Imagine learning one day that sleep is no longer an option. Imagine the utter chaos that would unfold as our bodies and minds start to break down. That’s exactly what happens in Mark Raso’s AWAKE when a mysterious catastrophe wipes out all the electronics and takes away humanity’s ability to sleep. When Jill, a former soldier, discovers her young daughter may be the key to salvation, she must decide: protect her children at all costs or sacrifice everything to save the world.
Recently, Nightmarish Conjurings had the opportunity to chat with Director Mark Raso about his nightmare-fueled film. During the interview, we talked about everything from the research into sleep deprivation, the technically challenging car scenes, and more.
Hi Mark, thank you so much for speaking with me about AWAKE otherwise known as my worst nightmare (no pun intended). What inspired this story?
Mark Raso: This kind of mother/children survival story was [one] I’d been working on for a long time but I didn’t quite have the context of it, I just kind of had this end of world scenario: What would you do if you thought you weren’t gonna make it but potentially your kids were. How do you prepare for that? Then when I met with… it started at the Mark Gordon production company they had this idea for this script about what if a solar flare happened and no one can fall asleep, that’s all they had, that one line. Basically, I went home and I thought about it and thought about this idea that I had had and if there a way to merge these two ideas together. That’s really the genesis of it and that’s kind of where it came from.
Two of my favorite scenes from the film include the use of a car, the first being a crash on a bridge and the second being an attack on the family. Both are filmed in a way that feels like we, the viewer, are going through this experience with the characters. How challenging was it filming those scenes?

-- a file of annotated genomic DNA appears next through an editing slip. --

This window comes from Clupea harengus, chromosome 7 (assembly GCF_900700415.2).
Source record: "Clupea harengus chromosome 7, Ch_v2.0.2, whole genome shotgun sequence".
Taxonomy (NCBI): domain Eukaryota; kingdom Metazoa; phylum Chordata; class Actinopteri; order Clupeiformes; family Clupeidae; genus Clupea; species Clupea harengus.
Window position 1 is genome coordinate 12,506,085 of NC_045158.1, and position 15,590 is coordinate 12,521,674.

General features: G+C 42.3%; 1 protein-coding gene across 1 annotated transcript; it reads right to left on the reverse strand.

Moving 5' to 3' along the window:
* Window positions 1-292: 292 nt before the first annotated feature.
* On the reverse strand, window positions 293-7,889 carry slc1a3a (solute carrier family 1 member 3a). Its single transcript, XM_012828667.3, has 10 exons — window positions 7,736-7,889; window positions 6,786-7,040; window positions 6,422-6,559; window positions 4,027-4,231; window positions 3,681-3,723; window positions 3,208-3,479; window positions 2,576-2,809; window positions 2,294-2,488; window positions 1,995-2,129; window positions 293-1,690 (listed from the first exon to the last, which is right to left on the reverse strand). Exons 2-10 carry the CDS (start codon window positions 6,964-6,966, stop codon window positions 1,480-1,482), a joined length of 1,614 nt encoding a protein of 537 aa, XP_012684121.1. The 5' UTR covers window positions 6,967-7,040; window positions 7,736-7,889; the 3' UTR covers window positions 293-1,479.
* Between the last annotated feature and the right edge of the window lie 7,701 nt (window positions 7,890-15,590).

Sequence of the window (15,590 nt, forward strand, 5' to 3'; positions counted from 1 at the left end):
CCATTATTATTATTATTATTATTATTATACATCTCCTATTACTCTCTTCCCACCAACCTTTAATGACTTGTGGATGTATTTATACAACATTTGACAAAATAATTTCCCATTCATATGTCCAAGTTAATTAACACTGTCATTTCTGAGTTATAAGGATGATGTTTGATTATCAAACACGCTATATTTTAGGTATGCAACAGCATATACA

Mark Raso: Definitely the most challenging parts of the film. It’s funny because you shoot for a certain amount of days and then you spend big chunks on these little set pieces, so to speak. I’m glad you had that reaction because it was very important for me [to have the viewer] in the car with them when it happens and to get that feeling. That [opening scene] kick-starts the way the movie is shot. From beginning to end we are with these characters, we’re feeling what they feel at every step. It was very technical, very challenging, very exciting. I had to do a storyboard as well as this thing where we draw what it’s gonna look like and do a video of that. Then [we] pitched it to the producers and then, eventually, to Netflix and everyone was on board and said, “yeah, go for it. This looks completely awesome and crazy.” This movie is about a family journey but it’s also fun to break out and technically do some fun, cool stuff.
When it came to sleep deprivation, was there a lot of research done in regards to how it affects our mind and body? Additionally, when it came to filming, was it done in a linear fashion to make the transformation easier on the characters?
Mark Raso: A lot of research, a ton of research at the scriptwriting stage, at the filming stage. One interesting thing is that you can get a good chronology of what the symptoms are going to be and in what order, but for different people they happen at different times. We talk about it in the film a little bit, but like blood rushing through the head, lack of oxygen, inability for the brain to clean itself. So there’s a bunch of stuff going on that we researched. In that sense, it’s very factual and very technically correct and the stages of what would happen. Unfortunately, we didn’t shoot in order so we had these boards where we printed off the symptoms and what it would look like after what time and everything. We put them in the green rooms and on set so people could be constantly reminded about, “Hey, more tired” or “You’re tired here” etc. The main actors like Gina [Rodriguez] and Ariana [Greenblatt], were on board, they got it all there, they came prepared. It’s more the extras or the people who come in for a day or two.
The film explores family dynamics during an unimaginable time of chaos and terror. That said, what do you hope people take away from this film?
Mark Raso: That’s a good question. My intention going in was I had this feeling and it’s actually been accelerated in the past year with the whole pandemic and everything, but maybe we’re kind of moving in the wrong direction as humans, you know? It’s time to take a breath and evaluate and see what we can be doing. This film is a journey that for me takes us through all the avenues and all the things that are kind of not functioning so well with the world right now. We live in each of these areas and come to a place at the end where we say it’s time, for a lack of a better term, a certain rebirth. So I hope people can just appreciate the good things in life and not focus so much on all the negativity.
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